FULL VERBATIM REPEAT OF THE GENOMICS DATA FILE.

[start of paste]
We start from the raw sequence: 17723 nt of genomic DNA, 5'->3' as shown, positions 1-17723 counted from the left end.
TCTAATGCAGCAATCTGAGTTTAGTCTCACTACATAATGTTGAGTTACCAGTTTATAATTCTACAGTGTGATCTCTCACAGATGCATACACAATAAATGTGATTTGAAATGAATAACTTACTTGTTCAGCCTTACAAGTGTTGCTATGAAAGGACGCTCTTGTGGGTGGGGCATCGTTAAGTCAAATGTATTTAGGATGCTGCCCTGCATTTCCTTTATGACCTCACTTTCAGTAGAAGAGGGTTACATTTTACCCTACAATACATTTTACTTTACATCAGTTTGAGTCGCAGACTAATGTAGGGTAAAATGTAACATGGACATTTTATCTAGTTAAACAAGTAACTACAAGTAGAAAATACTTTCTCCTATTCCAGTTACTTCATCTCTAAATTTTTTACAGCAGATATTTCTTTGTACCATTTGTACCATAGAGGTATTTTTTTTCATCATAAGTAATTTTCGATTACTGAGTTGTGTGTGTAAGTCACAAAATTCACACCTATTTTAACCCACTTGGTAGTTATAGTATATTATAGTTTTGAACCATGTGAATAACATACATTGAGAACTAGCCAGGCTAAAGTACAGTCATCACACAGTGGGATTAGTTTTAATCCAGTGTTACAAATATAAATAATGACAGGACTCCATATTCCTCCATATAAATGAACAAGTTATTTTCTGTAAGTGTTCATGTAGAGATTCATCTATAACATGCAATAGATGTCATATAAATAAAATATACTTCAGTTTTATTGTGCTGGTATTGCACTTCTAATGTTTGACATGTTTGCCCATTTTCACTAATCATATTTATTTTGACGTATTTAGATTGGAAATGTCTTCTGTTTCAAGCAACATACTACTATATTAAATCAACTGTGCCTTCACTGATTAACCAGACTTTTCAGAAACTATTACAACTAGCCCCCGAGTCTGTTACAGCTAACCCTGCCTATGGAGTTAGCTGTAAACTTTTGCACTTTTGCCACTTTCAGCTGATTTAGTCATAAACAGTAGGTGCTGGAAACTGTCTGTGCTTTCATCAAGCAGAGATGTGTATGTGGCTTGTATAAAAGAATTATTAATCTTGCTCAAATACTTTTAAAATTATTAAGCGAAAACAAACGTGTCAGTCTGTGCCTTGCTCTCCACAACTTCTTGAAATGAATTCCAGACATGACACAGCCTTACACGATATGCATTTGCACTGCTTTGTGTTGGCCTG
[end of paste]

We start from the raw sequence: 17723 nt of genomic DNA, 5'->3' as shown, positions 1-17723 counted from the left end.
TCTAATGCAGCAATCTGAGTTTAGTCTCACTACATAATGTTGAGTTACCAGTTTATAATTCTACAGTGTGATCTCTCACAGATGCATACACAATAAATGTGATTTGAAATGAATAACTTACTTGTTCAGCCTTACAAGTGTTGCTATGAAAGGACGCTCTTGTGGGTGGGGCATCGTTAAGTCAAATGTATTTAGGATGCTGCCCTGCATTTCCTTTATGACCTCACTTTCAGTAGAAGAGGGTTACATTTTACCCTACAATACATTTTACTTTACATCAGTTTGAGTCGCAGACTAATGTAGGGTAAAATGTAACATGGACATTTTATCTAGTTAAACAAGTAACTACAAGTAGAAAATACTTTCTCCTATTCCAGTTACTTCATCTCTAAATTTTTTACAGCAGATATTTCTTTGTACCATTTGTACCATAGAGGTATTTTTTTTCATCATAAGTAATTTTCGATTACTGAGTTGTGTGTGTAAGTCACAAAATTCACACCTATTTTAACCCACTTGGTAGTTATAGTATATTATAGTTTTGAACCATGTGAATAACATACATTGAGAACTAGCCAGGCTAAAGTACAGTCATCACACAGTGGGATTAGTTTTAATCCAGTGTTACAAATATAAATAATGACAGGACTCCATATTCCTCCATATAAATGAACAAGTTATTTTCTGTAAGTGTTCATGTAGAGATTCATCTATAACATGCAATAGATGTCATATAAATAAAATATACTTCAGTTTTATTGTGCTGGTATTGCACTTCTAATGTTTGACATGTTTGCCCATTTTCACTAATCATATTTATTTTGACGTATTTAGATTGGAAATGTCTTCTGTTTCAAGCAACATACTACTATATTAAATCAACTGTGCCTTCACTGATTAACCAGACTTTTCAGAAACTATTACAACTAGCCCCCGAGTCTGTTACAGCTAACCCTGCCTATGGAGTTAGCTGTAAACTTTTGCACTTTTGCCACTTTCAGCTGATTTAGTCATAAACAGTAGGTGCTGGAAACTGTCTGTGCTTTCATCAAGCAGAGATGTGTATGTGGCTTGTATAAAAGAATTATTAATCTTGCTCAAATACTTTTAAAATTATTAAGCGAAAACAAACGTGTCAGTCTGTGCCTTGCTCTCCACAACTTCTTGAAATGAATTCCAGACATGACACAGCCTTACACGATATGCATTTGCACTGCTTTGTGTTGGCCTG